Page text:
How to Strategically Manage Your Startup Advisor’s Compensation

How to Strategically Manage Your Startup Advisor’s Compensation

The finest founders frequently credit their success to a strong network of mentors and advisers, but how do they reward these vital members of their team? I see a lot of entrepreneurs being requested to pay their advisers in cash, and I’m always surprised when I hear they’ve generously consented. Founder remuneration is a challenging subject for them to handle, and I am frequently asked for my opinion.

When it comes to monetary remuneration, my first answer to founders is that cash should be allocated for outsourced services such as legal, accounting, marketing, and other outsourced contractors at startups. When it comes to providing more qualitative assistance and guidance, however, those assisting founders require a more precise alignment of incentives in the form of equity-based pay.

The abundance of funding in venture-backed firms has attracted a slew of coaching services, many of which are excellent. However, there are a few businesses out there that are hoping to profit from the rise of digital companies. These trainers frequently pose themselves as counselors to CEOs and demand large sums of money or cash in addition to stock options from the firm.

I urge that founder put in place specific parameters that both parties must satisfy in order to unlock the value of that stock in order to generate a stronger feeling of alignment. For example, founders might use a vesting structure to compel advisers to fulfill particular benchmarks over time in order to unlock the value of their remuneration – which can take years. A partnership adviser, for example, may set targets based on the number of relationships in their network. If the adviser achieves these objectives, they will be entitled to pay. If it is not the case, the founder may be barred from using that stock.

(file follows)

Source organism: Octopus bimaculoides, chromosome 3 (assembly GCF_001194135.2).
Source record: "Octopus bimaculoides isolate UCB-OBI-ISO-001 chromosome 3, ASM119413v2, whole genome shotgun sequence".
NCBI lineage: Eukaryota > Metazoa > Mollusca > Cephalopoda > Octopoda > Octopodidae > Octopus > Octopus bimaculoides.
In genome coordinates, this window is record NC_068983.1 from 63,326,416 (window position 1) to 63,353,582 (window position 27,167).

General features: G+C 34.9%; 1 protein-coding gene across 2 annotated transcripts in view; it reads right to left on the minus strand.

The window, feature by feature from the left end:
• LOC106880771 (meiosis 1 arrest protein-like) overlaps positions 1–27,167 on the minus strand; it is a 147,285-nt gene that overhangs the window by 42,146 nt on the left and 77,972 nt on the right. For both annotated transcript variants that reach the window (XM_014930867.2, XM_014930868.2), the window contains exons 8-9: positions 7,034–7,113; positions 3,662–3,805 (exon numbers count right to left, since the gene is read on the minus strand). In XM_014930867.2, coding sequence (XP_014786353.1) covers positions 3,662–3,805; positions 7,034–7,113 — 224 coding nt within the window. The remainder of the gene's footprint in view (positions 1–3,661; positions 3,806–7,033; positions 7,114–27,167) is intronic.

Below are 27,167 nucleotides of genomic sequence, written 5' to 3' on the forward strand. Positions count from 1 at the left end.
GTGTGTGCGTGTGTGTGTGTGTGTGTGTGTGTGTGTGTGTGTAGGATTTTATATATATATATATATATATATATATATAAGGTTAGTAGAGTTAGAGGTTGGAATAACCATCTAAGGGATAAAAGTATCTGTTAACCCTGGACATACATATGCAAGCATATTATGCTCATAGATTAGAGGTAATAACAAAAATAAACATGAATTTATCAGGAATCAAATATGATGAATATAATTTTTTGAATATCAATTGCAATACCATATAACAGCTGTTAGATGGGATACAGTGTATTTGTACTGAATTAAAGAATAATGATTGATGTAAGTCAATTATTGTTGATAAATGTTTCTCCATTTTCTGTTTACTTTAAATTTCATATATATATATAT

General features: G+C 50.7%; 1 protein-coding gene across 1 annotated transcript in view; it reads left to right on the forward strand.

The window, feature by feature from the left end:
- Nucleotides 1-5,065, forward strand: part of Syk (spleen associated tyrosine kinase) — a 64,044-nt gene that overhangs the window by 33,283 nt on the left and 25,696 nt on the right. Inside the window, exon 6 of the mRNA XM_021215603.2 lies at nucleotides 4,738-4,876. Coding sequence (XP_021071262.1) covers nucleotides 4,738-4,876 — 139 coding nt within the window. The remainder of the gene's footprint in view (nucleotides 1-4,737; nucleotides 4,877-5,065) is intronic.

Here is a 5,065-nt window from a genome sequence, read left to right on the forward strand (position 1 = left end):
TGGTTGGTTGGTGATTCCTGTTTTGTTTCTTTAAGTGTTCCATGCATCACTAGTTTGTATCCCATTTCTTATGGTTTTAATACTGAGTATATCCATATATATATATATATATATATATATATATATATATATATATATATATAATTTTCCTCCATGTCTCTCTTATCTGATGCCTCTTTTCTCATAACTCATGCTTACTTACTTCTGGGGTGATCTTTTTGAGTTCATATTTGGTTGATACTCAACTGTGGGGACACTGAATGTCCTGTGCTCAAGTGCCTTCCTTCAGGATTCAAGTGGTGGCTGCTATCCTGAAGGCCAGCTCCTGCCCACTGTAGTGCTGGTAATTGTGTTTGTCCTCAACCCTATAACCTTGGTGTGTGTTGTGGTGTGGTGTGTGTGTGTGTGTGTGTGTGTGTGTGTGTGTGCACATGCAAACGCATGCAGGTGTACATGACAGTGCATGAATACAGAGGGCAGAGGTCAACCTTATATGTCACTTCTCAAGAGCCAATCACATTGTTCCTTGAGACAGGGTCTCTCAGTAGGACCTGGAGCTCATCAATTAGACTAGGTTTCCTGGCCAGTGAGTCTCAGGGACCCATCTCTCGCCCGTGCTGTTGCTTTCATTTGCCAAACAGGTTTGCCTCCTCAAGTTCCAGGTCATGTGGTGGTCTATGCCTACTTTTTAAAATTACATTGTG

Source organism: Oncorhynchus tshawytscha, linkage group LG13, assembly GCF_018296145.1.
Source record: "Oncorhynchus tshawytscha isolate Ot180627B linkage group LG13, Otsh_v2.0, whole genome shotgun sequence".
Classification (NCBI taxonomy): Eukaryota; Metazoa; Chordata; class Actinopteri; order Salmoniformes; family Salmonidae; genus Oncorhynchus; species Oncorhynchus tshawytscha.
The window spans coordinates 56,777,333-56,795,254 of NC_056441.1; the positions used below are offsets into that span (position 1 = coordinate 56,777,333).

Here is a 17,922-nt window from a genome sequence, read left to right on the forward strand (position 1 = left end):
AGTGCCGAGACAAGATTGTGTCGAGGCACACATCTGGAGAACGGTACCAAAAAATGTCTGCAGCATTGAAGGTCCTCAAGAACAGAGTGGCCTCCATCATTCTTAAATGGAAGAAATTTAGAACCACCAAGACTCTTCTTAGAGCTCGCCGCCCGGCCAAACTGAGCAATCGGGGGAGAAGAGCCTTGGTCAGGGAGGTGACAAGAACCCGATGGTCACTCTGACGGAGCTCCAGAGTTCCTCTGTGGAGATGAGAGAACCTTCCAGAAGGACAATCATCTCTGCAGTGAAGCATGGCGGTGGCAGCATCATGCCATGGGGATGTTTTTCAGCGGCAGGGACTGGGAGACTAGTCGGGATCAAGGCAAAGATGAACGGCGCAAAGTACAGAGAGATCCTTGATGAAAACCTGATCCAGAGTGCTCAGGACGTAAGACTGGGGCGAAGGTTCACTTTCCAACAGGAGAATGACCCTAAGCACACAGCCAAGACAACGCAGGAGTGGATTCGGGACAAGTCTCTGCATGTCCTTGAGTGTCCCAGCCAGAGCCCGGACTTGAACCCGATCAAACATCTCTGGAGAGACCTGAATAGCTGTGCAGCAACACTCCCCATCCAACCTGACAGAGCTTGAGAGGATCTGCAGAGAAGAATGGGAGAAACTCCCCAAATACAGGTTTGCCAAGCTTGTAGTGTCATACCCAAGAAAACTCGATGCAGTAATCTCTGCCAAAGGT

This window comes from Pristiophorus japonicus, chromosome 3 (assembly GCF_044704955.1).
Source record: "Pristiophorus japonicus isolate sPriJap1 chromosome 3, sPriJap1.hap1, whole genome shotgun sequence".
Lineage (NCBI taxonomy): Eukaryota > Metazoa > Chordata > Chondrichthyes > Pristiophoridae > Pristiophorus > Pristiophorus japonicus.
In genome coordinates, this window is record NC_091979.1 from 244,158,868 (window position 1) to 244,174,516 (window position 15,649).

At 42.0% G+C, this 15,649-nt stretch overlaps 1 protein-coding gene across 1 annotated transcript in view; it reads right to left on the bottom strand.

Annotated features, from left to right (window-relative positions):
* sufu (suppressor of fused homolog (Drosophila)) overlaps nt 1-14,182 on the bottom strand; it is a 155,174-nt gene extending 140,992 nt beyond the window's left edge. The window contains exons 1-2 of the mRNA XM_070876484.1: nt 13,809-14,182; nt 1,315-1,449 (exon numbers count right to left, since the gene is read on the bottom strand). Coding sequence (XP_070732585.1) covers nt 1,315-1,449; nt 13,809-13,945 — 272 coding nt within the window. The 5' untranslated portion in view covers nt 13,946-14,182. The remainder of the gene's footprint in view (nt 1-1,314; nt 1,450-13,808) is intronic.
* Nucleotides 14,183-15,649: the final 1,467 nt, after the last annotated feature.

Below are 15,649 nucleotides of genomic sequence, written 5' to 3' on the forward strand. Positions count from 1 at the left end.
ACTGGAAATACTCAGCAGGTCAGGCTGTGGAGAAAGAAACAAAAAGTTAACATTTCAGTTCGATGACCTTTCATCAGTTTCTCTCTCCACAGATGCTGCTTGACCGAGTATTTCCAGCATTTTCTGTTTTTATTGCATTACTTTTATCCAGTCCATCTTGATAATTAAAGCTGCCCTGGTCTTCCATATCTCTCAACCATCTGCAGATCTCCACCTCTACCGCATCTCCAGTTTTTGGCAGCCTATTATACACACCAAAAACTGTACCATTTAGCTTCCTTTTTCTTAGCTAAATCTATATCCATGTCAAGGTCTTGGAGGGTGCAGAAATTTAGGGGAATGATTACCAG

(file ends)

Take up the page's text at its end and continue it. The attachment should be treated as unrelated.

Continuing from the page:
Again, these coaches, advisers, mentors, or whatever else you want to call them should not be paid in cash. This is not because cash is more essential than equity; rather, it is considerably more difficult to link cash to results once it has been granted. An advisor volunteered to recruit people for the business in one of the most egregious examples of an external party taking advantage of entrepreneurs that I’ve seen. He claimed to have made a deal with those founders by taking a 50% cut in cash compared to his typical rates, and the business compensated him with shares to make up the difference.